As Europe freezes over, potash producers turn up the heat in southeast Asia

02 March 2018 11:13 Source:ICIS News

LONDON (ICIS)--As winter weather continues to suppress European market activity, muriate of potash (MOP) pricing elsewhere in the world has registered a slight uptick, with granular MOP trading at or above $300/tonne CFR (cost & freight) in both Brazil and Southeast Asia.

Fertilizer applications across Europe are lagging behind, thanks to abysmal conditions which have first washed-out, and then subsequently frozen, fields across the continent.

There are concerns that the resulting demand season will be either extremely short and hectic, or drawn out - possibly leading to a bottleneck in supply later in the year.

Warehouse stocks remain high, and granular MOP prices are fluctuating across Europe, with €270/tonne DEL (delivered) CIF (cost, insurance, freight) and slightly higher heard in Spain and the Netherlands, while Germany and other northwest Europe nations are seeing prices up to €280/tonne DEL CIF.

Freight costs in the Baltic are also understood to be climbing, as thick ice in ports leads producers to require either specialized bulkers, or icebreaker tugboats to make it to the open ocean.

Meanwhile, far from the cold, potash activity in Southeast Asia continues apace, with news this week of Belarus Potash (BPC) securing sales totalling 50,000 tonnes of granular MOP at $305/tonne CFR, shipping in March.

The $305/tonne CFR price tag is a new high for granular MOP in the region, although sources claim buyers in other nations will likely be slow to accept the price.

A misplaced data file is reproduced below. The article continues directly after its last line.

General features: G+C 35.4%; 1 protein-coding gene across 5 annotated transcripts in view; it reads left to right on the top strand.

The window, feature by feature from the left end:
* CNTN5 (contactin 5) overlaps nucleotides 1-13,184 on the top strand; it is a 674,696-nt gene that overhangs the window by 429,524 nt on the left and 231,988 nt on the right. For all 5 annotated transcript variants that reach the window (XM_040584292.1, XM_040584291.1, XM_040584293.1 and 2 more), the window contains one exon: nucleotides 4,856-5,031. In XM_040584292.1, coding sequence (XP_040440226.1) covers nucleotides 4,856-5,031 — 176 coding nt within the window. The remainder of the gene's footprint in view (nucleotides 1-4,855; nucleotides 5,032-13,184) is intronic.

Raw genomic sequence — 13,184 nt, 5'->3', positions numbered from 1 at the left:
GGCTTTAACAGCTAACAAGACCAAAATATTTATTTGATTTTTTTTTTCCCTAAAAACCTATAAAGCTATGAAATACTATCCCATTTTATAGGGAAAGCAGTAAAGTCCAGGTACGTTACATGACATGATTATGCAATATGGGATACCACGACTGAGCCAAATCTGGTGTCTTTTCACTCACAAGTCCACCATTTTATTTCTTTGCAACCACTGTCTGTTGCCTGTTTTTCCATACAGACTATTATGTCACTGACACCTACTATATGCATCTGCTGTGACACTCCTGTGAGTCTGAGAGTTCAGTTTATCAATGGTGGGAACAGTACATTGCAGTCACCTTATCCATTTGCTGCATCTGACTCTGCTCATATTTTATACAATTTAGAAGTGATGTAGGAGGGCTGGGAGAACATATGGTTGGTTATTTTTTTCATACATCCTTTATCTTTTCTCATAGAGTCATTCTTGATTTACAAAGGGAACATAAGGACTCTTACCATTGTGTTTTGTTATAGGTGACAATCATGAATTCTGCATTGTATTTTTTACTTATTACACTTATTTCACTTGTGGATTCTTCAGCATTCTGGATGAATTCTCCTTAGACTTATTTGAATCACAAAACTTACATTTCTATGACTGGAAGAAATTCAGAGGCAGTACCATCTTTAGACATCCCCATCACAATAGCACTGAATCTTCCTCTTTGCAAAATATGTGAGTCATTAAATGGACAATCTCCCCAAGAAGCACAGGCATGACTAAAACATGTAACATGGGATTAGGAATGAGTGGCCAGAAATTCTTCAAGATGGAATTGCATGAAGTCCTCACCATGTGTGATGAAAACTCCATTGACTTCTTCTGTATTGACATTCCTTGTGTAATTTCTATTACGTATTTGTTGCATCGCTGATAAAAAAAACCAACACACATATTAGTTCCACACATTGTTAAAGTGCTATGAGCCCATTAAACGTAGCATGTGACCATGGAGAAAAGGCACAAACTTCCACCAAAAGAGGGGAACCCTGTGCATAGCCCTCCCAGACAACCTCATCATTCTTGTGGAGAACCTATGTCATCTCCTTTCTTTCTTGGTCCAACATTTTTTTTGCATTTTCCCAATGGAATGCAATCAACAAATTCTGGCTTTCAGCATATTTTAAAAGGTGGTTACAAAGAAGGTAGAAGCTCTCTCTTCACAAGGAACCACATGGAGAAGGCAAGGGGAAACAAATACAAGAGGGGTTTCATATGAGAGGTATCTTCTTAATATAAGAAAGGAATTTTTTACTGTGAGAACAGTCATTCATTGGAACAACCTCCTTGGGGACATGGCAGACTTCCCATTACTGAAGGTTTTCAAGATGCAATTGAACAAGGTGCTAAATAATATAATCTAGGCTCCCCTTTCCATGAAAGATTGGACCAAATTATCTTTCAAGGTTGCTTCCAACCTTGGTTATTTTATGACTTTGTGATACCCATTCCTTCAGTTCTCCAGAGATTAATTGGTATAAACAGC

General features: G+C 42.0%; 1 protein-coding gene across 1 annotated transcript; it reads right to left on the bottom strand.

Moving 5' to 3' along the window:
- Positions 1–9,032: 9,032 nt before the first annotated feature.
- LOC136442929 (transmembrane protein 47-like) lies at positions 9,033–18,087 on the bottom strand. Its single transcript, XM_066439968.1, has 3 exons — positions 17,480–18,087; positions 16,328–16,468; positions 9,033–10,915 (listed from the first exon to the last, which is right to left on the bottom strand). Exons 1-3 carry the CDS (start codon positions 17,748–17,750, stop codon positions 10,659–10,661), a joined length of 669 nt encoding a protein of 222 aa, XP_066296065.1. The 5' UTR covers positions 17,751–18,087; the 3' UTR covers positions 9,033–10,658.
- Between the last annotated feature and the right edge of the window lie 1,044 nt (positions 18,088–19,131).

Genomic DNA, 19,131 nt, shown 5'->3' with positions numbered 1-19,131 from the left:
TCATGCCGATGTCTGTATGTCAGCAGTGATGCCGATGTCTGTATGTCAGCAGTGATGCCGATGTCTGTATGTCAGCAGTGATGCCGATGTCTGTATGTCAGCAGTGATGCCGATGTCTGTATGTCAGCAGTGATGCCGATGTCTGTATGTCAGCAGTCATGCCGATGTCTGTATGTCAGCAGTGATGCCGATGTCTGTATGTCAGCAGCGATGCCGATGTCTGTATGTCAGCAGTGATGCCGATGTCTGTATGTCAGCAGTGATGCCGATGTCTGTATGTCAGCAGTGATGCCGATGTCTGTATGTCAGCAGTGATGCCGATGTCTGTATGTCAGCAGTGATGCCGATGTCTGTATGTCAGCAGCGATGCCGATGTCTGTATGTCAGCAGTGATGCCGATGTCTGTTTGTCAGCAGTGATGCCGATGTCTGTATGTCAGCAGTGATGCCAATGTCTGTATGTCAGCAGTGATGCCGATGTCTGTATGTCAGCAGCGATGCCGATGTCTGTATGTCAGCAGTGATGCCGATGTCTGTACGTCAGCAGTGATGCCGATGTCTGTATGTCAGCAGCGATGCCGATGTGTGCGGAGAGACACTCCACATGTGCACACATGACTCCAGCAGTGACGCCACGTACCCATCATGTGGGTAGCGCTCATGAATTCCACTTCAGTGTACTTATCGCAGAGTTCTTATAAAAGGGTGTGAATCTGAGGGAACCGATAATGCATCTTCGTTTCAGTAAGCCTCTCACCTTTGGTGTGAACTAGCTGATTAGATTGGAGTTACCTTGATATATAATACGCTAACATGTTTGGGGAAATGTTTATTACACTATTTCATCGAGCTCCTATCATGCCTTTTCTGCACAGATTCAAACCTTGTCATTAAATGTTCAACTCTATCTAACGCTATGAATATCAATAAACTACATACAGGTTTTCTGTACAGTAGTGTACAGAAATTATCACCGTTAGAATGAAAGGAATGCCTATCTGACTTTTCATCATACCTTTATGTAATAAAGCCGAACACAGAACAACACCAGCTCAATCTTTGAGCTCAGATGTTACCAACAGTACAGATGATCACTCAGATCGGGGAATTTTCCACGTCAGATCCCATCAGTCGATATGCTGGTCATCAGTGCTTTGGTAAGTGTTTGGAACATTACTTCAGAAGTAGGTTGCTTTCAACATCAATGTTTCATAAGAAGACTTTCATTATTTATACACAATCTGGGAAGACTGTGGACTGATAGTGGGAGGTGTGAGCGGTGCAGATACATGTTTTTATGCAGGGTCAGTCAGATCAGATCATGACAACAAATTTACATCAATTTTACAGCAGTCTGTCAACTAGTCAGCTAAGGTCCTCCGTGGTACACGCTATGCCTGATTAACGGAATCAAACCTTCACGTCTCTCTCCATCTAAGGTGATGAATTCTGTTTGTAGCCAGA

In fact, in Vietnam, a producer is facing stiff resistance after targeting $305/tonne CFR for granular shipments loading in April.

As part of the same negotiations, the producer is offering at $275-280/tonne CFR for standard-grade material - a $10/tonne increase on the majority of business in the region.

However, it’s not all plain sailing for producers, as in the Philippines, domestic MOP stocks are high, and buyers are not expected to return to the market for at least the next two months.

Similarly, Taiwanese potash inventories are strong, and there is little expectation of fresh requirements until late May or early June at the earliest.

Finally, in Brazil, the $300/tonne CFR level has also been breached, after Russian major Uralkali concluded March business at a minimum of $300/tonne CFR for granular material.

The exact volume of material sold by the producer is unconfirmed, but is understood to be tens of thousands of tonnes.

Cargoes at $290/tonne CFR Brazil are no longer available, according to market players - with one particularly bullish producer adding that it is currently negotiating business for April at $310/tonne CFR - but is yet to confirm any new business at this level.

By Andy Hemphill